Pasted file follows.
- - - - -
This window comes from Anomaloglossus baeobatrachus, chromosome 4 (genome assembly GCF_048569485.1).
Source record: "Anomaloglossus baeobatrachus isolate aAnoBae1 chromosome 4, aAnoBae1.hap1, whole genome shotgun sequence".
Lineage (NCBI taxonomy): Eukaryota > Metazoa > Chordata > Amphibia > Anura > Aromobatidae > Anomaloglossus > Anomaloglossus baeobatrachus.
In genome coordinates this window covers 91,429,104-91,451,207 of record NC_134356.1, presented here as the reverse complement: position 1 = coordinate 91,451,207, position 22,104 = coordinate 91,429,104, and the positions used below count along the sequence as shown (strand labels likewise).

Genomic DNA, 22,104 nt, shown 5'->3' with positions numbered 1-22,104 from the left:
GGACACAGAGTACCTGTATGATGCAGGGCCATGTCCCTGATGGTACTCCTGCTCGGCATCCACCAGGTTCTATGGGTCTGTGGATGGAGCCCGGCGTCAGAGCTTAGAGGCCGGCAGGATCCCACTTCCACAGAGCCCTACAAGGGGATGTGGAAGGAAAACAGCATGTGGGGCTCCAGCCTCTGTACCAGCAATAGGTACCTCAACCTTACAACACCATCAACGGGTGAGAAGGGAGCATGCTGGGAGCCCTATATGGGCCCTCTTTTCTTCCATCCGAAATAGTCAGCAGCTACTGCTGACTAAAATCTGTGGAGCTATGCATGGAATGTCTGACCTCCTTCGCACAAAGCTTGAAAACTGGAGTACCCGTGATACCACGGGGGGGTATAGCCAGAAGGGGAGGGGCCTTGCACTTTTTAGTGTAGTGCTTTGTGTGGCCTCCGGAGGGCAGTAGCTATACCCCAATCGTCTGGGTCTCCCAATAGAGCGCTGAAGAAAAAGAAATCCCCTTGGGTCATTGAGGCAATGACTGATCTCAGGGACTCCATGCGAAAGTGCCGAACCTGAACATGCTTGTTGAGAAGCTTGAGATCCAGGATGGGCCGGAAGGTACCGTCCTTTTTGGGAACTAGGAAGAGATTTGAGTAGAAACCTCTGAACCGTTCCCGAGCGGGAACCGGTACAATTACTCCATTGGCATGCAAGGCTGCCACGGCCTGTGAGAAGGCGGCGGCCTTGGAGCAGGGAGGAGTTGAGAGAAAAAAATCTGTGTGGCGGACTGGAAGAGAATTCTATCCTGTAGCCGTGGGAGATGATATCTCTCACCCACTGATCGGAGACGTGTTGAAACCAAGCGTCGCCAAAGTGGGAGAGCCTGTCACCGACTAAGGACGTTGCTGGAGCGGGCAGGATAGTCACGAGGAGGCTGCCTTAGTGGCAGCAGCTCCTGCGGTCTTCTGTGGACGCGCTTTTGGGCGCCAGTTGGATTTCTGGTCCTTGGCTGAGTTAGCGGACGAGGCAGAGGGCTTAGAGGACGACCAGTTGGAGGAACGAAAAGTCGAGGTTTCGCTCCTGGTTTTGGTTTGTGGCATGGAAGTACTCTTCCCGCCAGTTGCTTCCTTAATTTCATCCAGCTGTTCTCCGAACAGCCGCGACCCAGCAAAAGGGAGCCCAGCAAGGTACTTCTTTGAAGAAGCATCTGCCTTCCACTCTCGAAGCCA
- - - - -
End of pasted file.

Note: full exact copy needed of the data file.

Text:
This window comes from Anomaloglossus baeobatrachus, chromosome 4 (genome assembly GCF_048569485.1).
Source record: "Anomaloglossus baeobatrachus isolate aAnoBae1 chromosome 4, aAnoBae1.hap1, whole genome shotgun sequence".
Lineage (NCBI taxonomy): Eukaryota > Metazoa > Chordata > Amphibia > Anura > Aromobatidae > Anomaloglossus > Anomaloglossus baeobatrachus.
In genome coordinates this window covers 91,429,104-91,451,207 of record NC_134356.1, presented here as the reverse complement: position 1 = coordinate 91,451,207, position 22,104 = coordinate 91,429,104, and the positions used below count along the sequence as shown (strand labels likewise).

Genomic DNA, 22,104 nt, shown 5'->3' with positions numbered 1-22,104 from the left:
GGACACAGAGTACCTGTATGATGCAGGGCCATGTCCCTGATGGTACTCCTGCTCGGCATCCACCAGGTTCTATGGGTCTGTGGATGGAGCCCGGCGTCAGAGCTTAGAGGCCGGCAGGATCCCACTTCCACAGAGCCCTACAAGGGGATGTGGAAGGAAAACAGCATGTGGGGCTCCAGCCTCTGTACCAGCAATAGGTACCTCAACCTTACAACACCATCAACGGGTGAGAAGGGAGCATGCTGGGAGCCCTATATGGGCCCTCTTTTCTTCCATCCGAAATAGTCAGCAGCTACTGCTGACTAAAATCTGTGGAGCTATGCATGGAATGTCTGACCTCCTTCGCACAAAGCTTGAAAACTGGAGTACCCGTGATACCACGGGGGGGTATAGCCAGAAGGGGAGGGGCCTTGCACTTTTTAGTGTAGTGCTTTGTGTGGCCTCCGGAGGGCAGTAGCTATACCCCAATCGTCTGGGTCTCCCAATAGAGCGCTGAAGAAAAAGAAATCCCCTTGGGTCATTGAGGCAATGACTGATCTCAGGGACTCCATGCGAAAGTGCCGAACCTGAACATGCTTGTTGAGAAGCTTGAGATCCAGGATGGGCCGGAAGGTACCGTCCTTTTTGGGAACTAGGAAGAGATTTGAGTAGAAACCTCTGAACCGTTCCCGAGCGGGAACCGGTACAATTACTCCATTGGCATGCAAGGCTGCCACGGCCTGTGAGAAGGCGGCGGCCTTGGAGCAGGGAGGAGTTGAGAGAAAAAAATCTGTGTGGCGGACTGGAAGAGAATTCTATCCTGTAGCCGTGGGAGATGATATCTCTCACCCACTGATCGGAGACGTGTTGAAACCAAGCGTCGCCAAAGTGGGAGAGCCTGTCACCGACTAAGGACGTTGCTGGAGCGGGCAGGATAGTCACGAGGAGGCTGCCTTAGTGGCAGCAGCTCCTGCGGTCTTCTGTGGACGCGCTTTTGGGCGCCAGTTGGATTTCTGGTCCTTGGCTGAGTTAGCGGACGAGGCAGAGGGCTTAGAGGACGACCAGTTGGAGGAACGAAAAGTCGAGGTTTCGCTCCTGGTTTTGGTTTGTGGCATGGAAGTACTCTTCCCGCCAGTTGCTTCCTTAATTTCATCCAGCTGTTCTCCGAACAGCCGCGACCCAGCAAAAGGGAGCCCAGCAAGGTACTTCTTTGAAGAAGCATCTGCCTTCCACTCTCGAAGCCA